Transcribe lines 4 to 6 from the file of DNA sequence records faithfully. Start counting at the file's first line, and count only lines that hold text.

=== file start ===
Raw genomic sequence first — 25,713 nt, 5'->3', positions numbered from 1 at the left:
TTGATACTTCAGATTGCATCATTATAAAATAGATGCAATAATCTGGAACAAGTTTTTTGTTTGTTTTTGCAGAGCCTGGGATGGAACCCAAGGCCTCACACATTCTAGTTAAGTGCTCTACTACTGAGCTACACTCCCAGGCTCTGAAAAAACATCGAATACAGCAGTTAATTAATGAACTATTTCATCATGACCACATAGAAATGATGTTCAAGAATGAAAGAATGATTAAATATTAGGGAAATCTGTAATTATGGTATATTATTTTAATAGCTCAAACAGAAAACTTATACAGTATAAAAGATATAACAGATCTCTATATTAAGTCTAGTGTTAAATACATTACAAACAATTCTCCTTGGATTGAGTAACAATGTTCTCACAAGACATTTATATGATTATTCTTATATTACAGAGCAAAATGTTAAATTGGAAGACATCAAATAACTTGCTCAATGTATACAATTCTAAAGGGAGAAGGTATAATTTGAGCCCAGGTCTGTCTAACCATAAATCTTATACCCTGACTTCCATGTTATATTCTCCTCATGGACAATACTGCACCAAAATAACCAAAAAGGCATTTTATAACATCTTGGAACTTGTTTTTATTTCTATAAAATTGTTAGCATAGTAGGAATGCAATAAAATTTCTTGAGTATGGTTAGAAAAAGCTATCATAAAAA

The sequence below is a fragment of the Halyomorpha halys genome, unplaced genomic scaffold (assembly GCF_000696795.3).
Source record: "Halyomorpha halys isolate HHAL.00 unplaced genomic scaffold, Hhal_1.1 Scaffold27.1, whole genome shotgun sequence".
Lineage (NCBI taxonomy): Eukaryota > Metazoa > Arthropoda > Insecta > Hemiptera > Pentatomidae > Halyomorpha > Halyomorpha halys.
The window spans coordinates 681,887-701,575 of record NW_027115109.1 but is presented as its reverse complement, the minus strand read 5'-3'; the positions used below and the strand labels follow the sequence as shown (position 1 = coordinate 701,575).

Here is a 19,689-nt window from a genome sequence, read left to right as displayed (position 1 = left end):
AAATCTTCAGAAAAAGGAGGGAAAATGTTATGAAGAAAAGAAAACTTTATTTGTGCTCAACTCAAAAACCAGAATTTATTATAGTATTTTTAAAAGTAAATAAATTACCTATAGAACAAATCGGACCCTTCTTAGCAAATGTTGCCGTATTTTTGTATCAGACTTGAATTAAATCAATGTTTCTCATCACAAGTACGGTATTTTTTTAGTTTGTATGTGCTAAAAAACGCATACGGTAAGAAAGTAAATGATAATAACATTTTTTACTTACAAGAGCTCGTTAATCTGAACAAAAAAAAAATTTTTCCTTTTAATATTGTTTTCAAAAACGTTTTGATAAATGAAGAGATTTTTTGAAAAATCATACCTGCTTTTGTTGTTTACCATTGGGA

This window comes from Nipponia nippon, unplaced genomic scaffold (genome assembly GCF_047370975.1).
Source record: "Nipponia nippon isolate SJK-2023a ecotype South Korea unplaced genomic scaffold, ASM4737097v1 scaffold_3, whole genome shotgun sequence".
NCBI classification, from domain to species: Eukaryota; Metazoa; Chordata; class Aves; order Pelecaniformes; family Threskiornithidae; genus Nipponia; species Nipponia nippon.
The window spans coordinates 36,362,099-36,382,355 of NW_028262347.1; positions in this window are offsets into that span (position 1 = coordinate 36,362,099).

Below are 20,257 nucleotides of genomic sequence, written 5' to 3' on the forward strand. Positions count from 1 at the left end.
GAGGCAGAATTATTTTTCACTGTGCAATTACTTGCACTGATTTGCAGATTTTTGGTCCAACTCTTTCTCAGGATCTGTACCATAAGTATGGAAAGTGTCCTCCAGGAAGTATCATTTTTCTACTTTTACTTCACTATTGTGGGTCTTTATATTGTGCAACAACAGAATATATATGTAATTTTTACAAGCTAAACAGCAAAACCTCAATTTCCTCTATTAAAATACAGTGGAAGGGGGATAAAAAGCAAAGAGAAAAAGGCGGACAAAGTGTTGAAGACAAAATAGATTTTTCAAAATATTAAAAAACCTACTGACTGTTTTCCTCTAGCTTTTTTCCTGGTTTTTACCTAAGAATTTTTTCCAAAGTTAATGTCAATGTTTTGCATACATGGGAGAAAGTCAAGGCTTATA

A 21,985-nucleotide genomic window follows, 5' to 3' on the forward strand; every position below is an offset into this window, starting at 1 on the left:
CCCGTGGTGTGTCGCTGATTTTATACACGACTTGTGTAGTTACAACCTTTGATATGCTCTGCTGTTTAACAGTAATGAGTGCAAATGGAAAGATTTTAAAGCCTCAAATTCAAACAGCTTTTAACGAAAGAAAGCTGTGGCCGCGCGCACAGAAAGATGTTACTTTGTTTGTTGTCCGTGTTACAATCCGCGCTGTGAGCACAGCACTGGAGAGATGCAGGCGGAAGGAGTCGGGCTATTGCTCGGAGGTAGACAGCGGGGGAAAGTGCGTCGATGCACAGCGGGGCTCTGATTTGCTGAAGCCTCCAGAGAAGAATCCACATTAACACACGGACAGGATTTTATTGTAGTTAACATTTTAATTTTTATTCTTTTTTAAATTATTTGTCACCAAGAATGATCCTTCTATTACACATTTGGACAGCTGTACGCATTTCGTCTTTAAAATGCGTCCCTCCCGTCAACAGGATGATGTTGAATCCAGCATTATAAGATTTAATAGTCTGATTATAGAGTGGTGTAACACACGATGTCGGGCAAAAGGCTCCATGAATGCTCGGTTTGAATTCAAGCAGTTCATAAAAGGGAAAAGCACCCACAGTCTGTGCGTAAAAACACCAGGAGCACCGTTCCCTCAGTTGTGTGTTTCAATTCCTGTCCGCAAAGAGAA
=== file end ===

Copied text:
Source record: "Halyomorpha halys isolate HHAL.00 unplaced genomic scaffold, Hhal_1.1 Scaffold27.1, whole genome shotgun sequence".
Lineage (NCBI taxonomy): Eukaryota > Metazoa > Arthropoda > Insecta > Hemiptera > Pentatomidae > Halyomorpha > Halyomorpha halys.
The window spans coordinates 681,887-701,575 of record NW_027115109.1 but is presented as its reverse complement, the minus strand read 5'-3'; the positions used below and the strand labels follow the sequence as shown (position 1 = coordinate 701,575).